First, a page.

House of Commons Hansard #88 of the 42nd Parliament, 1st Session. (The original version is on Parliament's site.) The word of the day was energy.

Topics

Veterans AffairsOral Questions

3:05 p.m.

Conservative

Peter Van Loan Conservative York—Simcoe, ON

Mr. Speaker, after a year in office words are no longer enough. Canadians are judging the current government on results, or their absence. Of the over 40,000 Canadians deployed to Afghanistan, 158 made the ultimate sacrifice, including three brave young men from my riding of York—Simcoe. We have a solemn obligation to remember them and their service to our country.

Last winter the veterans affairs minister denied he was cancelling plans for a memorial to those who served in the Afghanistan mission. He said, “rest assured it will be done.” It has been a year now. Where is the Afghanistan war memorial?

Veterans AffairsOral Questions

3:05 p.m.

Kanata—Carleton Ontario

Liberal

Karen McCrimmon LiberalParliamentary Secretary to the Minister of Veterans Affairs and Associate Minister of National Defence

Mr. Speaker, I would like to let the members of the House know that just this morning at the veterans stakeholders' meeting, the stakeholders were briefed about the options available for an Afghanistan monument. The discussions are under way, and we will move forward as quickly as possible.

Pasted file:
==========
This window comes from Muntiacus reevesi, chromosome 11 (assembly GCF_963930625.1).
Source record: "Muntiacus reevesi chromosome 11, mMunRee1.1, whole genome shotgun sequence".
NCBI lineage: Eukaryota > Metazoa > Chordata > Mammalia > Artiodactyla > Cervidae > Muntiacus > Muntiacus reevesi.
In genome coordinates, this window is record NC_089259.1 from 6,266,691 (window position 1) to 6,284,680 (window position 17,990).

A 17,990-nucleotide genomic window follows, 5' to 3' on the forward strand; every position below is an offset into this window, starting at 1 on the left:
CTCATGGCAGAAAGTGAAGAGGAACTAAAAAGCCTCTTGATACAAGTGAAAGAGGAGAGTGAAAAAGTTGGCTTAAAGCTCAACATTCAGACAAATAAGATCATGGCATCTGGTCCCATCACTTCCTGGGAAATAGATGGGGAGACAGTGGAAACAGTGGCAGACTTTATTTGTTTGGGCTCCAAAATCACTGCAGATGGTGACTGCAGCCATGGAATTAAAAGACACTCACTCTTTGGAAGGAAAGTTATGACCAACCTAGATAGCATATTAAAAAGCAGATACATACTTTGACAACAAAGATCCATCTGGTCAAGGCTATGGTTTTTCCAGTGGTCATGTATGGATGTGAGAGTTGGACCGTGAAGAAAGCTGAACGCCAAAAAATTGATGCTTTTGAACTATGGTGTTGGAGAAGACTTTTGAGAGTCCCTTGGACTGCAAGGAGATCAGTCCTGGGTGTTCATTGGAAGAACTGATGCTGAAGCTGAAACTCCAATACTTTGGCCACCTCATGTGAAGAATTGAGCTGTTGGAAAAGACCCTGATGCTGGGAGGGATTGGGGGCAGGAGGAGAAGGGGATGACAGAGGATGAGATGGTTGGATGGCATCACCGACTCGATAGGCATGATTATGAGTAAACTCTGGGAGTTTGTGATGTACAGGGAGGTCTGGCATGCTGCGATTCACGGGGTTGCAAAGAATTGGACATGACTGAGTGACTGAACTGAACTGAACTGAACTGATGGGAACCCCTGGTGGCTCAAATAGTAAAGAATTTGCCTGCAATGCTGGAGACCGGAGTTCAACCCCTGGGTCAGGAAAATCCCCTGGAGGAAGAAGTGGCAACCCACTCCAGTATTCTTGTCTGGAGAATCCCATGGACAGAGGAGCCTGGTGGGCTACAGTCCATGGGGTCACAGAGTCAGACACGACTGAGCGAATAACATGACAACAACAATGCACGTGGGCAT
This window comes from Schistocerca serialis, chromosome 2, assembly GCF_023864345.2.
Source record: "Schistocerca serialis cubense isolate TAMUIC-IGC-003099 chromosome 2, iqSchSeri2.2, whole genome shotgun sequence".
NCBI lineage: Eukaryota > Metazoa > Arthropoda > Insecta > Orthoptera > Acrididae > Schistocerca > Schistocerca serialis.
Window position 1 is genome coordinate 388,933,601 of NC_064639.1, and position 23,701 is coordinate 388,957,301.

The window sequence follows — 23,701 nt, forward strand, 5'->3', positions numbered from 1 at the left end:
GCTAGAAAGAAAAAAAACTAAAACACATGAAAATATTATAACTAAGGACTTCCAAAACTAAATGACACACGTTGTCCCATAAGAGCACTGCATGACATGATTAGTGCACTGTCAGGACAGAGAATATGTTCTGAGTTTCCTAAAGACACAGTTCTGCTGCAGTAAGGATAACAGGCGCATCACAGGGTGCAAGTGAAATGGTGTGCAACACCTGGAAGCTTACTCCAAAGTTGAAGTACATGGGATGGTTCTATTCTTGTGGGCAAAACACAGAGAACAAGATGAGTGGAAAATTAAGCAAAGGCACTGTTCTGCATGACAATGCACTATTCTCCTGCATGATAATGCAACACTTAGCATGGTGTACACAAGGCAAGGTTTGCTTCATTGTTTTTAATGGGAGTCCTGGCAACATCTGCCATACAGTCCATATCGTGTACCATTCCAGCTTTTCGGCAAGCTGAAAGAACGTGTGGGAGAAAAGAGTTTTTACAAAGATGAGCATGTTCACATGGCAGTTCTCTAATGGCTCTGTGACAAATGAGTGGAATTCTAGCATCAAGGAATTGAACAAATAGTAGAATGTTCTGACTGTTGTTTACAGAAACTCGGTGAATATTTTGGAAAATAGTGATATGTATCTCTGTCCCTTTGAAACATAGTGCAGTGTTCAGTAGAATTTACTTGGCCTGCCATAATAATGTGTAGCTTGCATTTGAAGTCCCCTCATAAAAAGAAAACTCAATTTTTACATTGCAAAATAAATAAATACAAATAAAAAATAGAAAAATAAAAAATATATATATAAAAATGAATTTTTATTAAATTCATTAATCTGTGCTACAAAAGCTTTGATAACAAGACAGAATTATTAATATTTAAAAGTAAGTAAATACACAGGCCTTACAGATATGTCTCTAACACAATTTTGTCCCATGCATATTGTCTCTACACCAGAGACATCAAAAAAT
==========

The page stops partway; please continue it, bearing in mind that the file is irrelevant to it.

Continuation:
YouthOral Questions

3:05 p.m.

NDP

Anne Minh-Thu Quach NDP Salaberry—Suroît, QC

Mr. Speaker, later today we will be voting on the ratification of the Paris agreement, and I cannot help but wonder about Liberal efforts to help our young people.

The Prime Minister promised 5,000 green jobs for young people, but fewer than a third that many have been created. The Liberals promised an EI premium holiday for employers that hire young people, but that measure was not even included in the budget. The youth unemployment rate is still too high.

My question is for the Minister of Youth, who also happens to be the Prime Minister. How does he plan to create green jobs and address youth unemployment?

YouthOral Questions

3:05 p.m.

Kildonan—St. Paul Manitoba

Liberal